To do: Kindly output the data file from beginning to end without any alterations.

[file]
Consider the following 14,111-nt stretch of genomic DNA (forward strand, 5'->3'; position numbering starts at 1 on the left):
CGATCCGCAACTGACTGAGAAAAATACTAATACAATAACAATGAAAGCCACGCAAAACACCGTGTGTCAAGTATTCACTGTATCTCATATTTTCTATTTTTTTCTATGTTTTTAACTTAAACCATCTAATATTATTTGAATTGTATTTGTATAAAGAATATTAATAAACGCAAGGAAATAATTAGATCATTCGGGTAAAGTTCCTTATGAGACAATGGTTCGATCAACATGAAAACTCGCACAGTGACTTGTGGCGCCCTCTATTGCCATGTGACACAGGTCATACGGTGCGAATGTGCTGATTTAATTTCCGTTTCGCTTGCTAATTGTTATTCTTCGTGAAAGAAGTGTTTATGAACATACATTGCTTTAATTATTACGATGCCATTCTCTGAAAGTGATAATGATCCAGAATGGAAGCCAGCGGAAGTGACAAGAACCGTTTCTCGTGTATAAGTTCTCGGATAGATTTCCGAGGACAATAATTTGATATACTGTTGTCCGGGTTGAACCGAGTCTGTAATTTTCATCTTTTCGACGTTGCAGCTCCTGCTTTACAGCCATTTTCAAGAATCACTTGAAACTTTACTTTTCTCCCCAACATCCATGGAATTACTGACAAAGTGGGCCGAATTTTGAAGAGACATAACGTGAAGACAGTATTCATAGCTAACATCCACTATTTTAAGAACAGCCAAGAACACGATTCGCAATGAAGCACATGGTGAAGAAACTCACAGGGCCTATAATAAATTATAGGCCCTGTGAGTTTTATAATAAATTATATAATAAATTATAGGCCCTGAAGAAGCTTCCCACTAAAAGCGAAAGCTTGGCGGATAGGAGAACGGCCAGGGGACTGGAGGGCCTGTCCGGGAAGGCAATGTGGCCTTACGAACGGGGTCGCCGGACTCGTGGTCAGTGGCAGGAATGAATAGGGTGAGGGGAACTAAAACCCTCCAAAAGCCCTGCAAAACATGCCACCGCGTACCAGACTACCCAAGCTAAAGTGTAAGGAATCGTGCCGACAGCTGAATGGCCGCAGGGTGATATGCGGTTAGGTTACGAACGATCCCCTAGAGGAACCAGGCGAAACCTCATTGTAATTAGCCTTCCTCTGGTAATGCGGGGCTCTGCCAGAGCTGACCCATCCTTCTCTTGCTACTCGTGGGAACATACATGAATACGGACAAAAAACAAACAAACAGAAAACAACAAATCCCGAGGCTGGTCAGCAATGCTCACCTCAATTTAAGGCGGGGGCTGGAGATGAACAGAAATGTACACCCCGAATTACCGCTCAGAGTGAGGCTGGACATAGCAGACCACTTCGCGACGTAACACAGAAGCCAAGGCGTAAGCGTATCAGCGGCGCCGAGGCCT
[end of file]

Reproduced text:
Consider the following 14,111-nt stretch of genomic DNA (forward strand, 5'->3'; position numbering starts at 1 on the left):
CGATCCGCAACTGACTGAGAAAAATACTAATACAATAACAATGAAAGCCACGCAAAACACCGTGTGTCAAGTATTCACTGTATCTCATATTTTCTATTTTTTTCTATGTTTTTAACTTAAACCATCTAATATTATTTGAATTGTATTTGTATAAAGAATATTAATAAACGCAAGGAAATAATTAGATCATTCGGGTAAAGTTCCTTATGAGACAATGGTTCGATCAACATGAAAACTCGCACAGTGACTTGTGGCGCCCTCTATTGCCATGTGACACAGGTCATACGGTGCGAATGTGCTGATTTAATTTCCGTTTCGCTTGCTAATTGTTATTCTTCGTGAAAGAAGTGTTTATGAACATACATTGCTTTAATTATTACGATGCCATTCTCTGAAAGTGATAATGATCCAGAATGGAAGCCAGCGGAAGTGACAAGAACCGTTTCTCGTGTATAAGTTCTCGGATAGATTTCCGAGGACAATAATTTGATATACTGTTGTCCGGGTTGAACCGAGTCTGTAATTTTCATCTTTTCGACGTTGCAGCTCCTGCTTTACAGCCATTTTCAAGAATCACTTGAAACTTTACTTTTCTCCCCAACATCCATGGAATTACTGACAAAGTGGGCCGAATTTTGAAGAGACATAACGTGAAGACAGTATTCATAGCTAACATCCACTATTTTAAGAACAGCCAAGAACACGATTCGCAATGAAGCACATGGTGAAGAAACTCACAGGGCCTATAATAAATTATAGGCCCTGTGAGTTTTATAATAAATTATATAATAAATTATAGGCCCTGAAGAAGCTTCCCACTAAAAGCGAAAGCTTGGCGGATAGGAGAACGGCCAGGGGACTGGAGGGCCTGTCCGGGAAGGCAATGTGGCCTTACGAACGGGGTCGCCGGACTCGTGGTCAGTGGCAGGAATGAATAGGGTGAGGGGAACTAAAACCCTCCAAAAGCCCTGCAAAACATGCCACCGCGTACCAGACTACCCAAGCTAAAGTGTAAGGAATCGTGCCGACAGCTGAATGGCCGCAGGGTGATATGCGGTTAGGTTACGAACGATCCCCTAGAGGAACCAGGCGAAACCTCATTGTAATTAGCCTTCCTCTGGTAATGCGGGGCTCTGCCAGAGCTGACCCATCCTTCTCTTGCTACTCGTGGGAACATACATGAATACGGACAAAAAACAAACAAACAGAAAACAACAAATCCCGAGGCTGGTCAGCAATGCTCACCTCAATTTAAGGCGGGGGCTGGAGATGAACAGAAATGTACACCCCGAATTACCGCTCAGAGTGAGGCTGGACATAGCAGACCACTTCGCGACGTAACACAGAAGCCAAGGCGTAAGCGTATCAGCGGCGCCGAGGCCT